Little Did I Know: Excerpts from Memory (Cultural Memory in the Present)

Little Did I Know: Excerpts from Memory (Cultural Memory in the Present)

Stanley Cavell

Language: English

Pages: 584

ISBN: 080477014X

Format: PDF / Kindle (mobi) / ePub


An autobiography in the form of a philosophical diary, Little Did I Know's underlying motive is to describe the events of a life that produced the kind of writing associated with Stanley Cavell's name. Cavell recounts his journey from early childhood in Atlanta, Georgia, through musical studies at UC Berkeley and Julliard, his subsequent veering off into philosophy at UCLA, his Ph.D. studies at Harvard, and his half century of teaching. Influential people from various fields figure prominently or in passing over the course of this memoir. J.L. Austin, Ernest Bloch, Roger Sessions, Thomas Kuhn, Robert Lowell, Rogers Albritton, Seymour Shifrin, John Rawls, Bernard Williams, W. V. O. Quine, and Jacques Derrida are no longer with us; but Cavell also pays homage to the living: Michael Fried, John Harbison, Rose Mary Harbison, Kurt Fischer, Milton Babbitt, Thompson Clarke, John Hollander, Hilary Putnam, Sandra Laugier, Belle Randall, and Terrence Malick. The drift of his narrative also registers the decisiveness of the relatively unknown and the purely accidental. Cavell's life has produced a trail of some eighteen published books that range from treatments of individual writers like Wittgenstein, Austin, Emerson, Thoreau, Heidegger, Shakespeare, and Beckett to studies in aesthetics, epistemology, moral and political philosophy, cinema, opera, and religion.

 

 

 

 

 

 

 

 

 

 

 

 

through a room that was a kitchen, but with the sink and counters lowered so as almost to suggest part of a child’s playhouse, we entered a smallish room with apparently nothing in it but walls of drawers of different sizes fitted 66 L I T T L E DI D I K N OW with large white porcelain knobs. After using some of these to pull open a number of drawers that contained neatly arranged sweaters or shirts or socks or underclothes, he pulled open what proved to be a door disguised as the surface of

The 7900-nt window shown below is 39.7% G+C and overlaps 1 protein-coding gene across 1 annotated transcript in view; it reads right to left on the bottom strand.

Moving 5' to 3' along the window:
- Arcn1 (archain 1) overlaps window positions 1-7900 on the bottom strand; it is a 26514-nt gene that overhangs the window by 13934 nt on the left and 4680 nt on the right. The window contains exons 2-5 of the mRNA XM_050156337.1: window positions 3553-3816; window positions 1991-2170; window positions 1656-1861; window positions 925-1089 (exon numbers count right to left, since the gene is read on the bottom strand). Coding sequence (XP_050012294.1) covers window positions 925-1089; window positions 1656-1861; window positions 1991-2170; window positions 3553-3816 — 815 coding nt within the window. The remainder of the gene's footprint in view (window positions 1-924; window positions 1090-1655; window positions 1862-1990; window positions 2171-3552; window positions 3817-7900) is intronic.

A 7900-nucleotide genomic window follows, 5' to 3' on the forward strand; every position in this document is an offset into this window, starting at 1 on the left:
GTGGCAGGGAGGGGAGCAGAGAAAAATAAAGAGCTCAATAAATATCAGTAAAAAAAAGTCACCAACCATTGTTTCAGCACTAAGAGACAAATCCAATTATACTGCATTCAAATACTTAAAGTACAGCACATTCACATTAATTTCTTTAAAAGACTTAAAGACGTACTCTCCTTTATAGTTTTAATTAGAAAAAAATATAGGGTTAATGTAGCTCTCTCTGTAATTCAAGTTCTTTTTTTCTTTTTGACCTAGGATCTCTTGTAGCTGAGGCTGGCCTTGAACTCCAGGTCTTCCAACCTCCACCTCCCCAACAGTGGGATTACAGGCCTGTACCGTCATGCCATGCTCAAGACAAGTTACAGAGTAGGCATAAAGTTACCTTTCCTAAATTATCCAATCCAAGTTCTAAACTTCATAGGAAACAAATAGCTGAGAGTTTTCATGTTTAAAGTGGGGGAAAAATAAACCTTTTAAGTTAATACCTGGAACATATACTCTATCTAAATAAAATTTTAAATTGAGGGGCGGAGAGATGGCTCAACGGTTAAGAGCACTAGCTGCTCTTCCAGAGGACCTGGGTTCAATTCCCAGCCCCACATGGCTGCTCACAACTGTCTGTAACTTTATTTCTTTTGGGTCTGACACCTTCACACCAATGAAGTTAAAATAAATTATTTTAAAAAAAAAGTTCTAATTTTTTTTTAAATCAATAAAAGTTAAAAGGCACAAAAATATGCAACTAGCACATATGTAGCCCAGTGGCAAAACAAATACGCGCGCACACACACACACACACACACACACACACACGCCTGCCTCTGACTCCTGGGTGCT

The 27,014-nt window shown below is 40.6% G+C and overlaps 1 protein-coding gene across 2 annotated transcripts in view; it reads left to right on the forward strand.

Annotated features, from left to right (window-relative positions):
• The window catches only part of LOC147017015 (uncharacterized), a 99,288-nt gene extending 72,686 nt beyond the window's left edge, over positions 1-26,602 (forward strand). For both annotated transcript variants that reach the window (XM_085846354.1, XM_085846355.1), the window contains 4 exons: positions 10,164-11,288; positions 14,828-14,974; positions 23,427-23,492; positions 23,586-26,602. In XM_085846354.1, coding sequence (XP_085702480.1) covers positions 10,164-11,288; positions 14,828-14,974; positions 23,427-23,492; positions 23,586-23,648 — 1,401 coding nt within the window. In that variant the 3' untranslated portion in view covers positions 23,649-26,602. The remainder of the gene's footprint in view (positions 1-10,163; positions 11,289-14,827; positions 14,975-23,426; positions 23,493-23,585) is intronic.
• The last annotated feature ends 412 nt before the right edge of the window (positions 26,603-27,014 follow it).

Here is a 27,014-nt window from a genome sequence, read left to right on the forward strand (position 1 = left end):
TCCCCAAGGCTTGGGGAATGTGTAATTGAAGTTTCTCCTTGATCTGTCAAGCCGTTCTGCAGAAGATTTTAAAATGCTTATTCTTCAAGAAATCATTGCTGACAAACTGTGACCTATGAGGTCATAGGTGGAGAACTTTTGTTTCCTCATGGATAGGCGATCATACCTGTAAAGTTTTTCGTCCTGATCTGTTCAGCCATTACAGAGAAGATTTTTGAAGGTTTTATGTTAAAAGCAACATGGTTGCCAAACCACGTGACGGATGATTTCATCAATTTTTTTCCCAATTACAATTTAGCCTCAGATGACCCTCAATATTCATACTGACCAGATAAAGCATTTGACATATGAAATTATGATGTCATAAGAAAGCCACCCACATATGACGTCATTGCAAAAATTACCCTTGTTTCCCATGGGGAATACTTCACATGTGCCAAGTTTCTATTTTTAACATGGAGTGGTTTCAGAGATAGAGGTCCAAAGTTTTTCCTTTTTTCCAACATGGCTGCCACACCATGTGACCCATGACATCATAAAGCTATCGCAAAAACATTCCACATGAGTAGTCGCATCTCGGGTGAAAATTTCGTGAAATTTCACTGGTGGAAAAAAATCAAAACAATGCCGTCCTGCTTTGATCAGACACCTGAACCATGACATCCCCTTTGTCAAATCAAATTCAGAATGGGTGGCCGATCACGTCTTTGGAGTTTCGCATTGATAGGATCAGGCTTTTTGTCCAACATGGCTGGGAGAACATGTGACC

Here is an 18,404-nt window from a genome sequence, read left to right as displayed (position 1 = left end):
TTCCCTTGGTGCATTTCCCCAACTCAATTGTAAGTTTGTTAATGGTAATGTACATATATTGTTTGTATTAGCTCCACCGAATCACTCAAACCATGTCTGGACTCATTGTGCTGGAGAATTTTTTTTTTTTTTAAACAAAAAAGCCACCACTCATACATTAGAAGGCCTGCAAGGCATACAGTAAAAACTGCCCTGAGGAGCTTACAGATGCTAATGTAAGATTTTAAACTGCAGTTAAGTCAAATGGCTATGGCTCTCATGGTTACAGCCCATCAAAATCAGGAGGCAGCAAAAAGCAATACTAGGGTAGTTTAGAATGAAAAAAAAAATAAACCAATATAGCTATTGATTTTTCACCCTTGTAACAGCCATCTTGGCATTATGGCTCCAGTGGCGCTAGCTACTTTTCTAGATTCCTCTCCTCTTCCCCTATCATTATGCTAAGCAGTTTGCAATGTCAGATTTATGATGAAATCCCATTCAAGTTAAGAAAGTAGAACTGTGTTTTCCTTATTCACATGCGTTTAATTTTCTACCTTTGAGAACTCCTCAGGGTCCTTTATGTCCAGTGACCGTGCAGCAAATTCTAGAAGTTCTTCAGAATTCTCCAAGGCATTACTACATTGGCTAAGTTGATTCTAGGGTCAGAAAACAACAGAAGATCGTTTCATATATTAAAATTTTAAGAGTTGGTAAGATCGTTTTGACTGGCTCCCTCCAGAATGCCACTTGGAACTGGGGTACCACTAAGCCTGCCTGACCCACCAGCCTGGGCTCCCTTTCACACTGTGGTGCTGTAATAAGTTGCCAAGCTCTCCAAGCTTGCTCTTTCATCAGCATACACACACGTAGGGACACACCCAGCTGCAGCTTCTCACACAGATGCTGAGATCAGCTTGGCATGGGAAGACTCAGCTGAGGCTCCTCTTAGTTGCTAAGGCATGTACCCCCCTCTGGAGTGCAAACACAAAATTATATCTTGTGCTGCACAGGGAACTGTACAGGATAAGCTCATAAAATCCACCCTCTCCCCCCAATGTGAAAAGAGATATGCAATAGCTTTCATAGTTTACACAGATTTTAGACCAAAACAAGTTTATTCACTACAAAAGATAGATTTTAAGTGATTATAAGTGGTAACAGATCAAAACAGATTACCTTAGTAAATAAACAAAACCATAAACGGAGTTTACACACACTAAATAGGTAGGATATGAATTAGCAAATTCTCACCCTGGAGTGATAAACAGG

from a stationary, uncomplaining beast who tirelessly supported the house with its limbs and breath. Fifty years later, when I lived, and where I continue living to this day, in another brick house, in Brookline, one street from the Boston city limits, a house built, at a guess, half a century before the brick house on Atlanta Avenue—namely, in 1870, when Atlanta would have still been occupied in reconstituting itself after the Civil War—this tale of a worthy father still occasionally would

from a stationary, uncomplaining beast who tirelessly supported the house with its limbs and breath. Fifty years later, when I lived, and where I continue living to this day, in another brick house, in Brookline, one street from the Boston city limits, a house built, at a guess, half a century before the brick house on Atlanta Avenue—namely, in 1870, when Atlanta would have still been occupied in reconstituting itself after the Civil War—this tale of a worthy father still occasionally would

somewhat boisterously, an inheritance out of history into the present, by way of the work of Austin and of Wittgenstein. My senior colleagues, perhaps with certain dissenting voices, voted to postpone their decision on my case for tenure until the following year in order to see what more I would put into publishable shape to add to my two published papers, certainly not an impressive quantity. (Two publications from the early years of graduate school in UCLA I literally had no further use for;

solely, as my having stolen a love that was justly his (that is something he had to take up with my mother, in their mysterious and frightening quarrels, something his rages doubtless regularly took up with my mother, so that I am in some part grateful for those rages, insisting upon his existence), but understood as my obviously becoming prepared for a life he was denied every day. The other claim for reparation came out of my mother’s certainty that I would accomplish a life of recognition for

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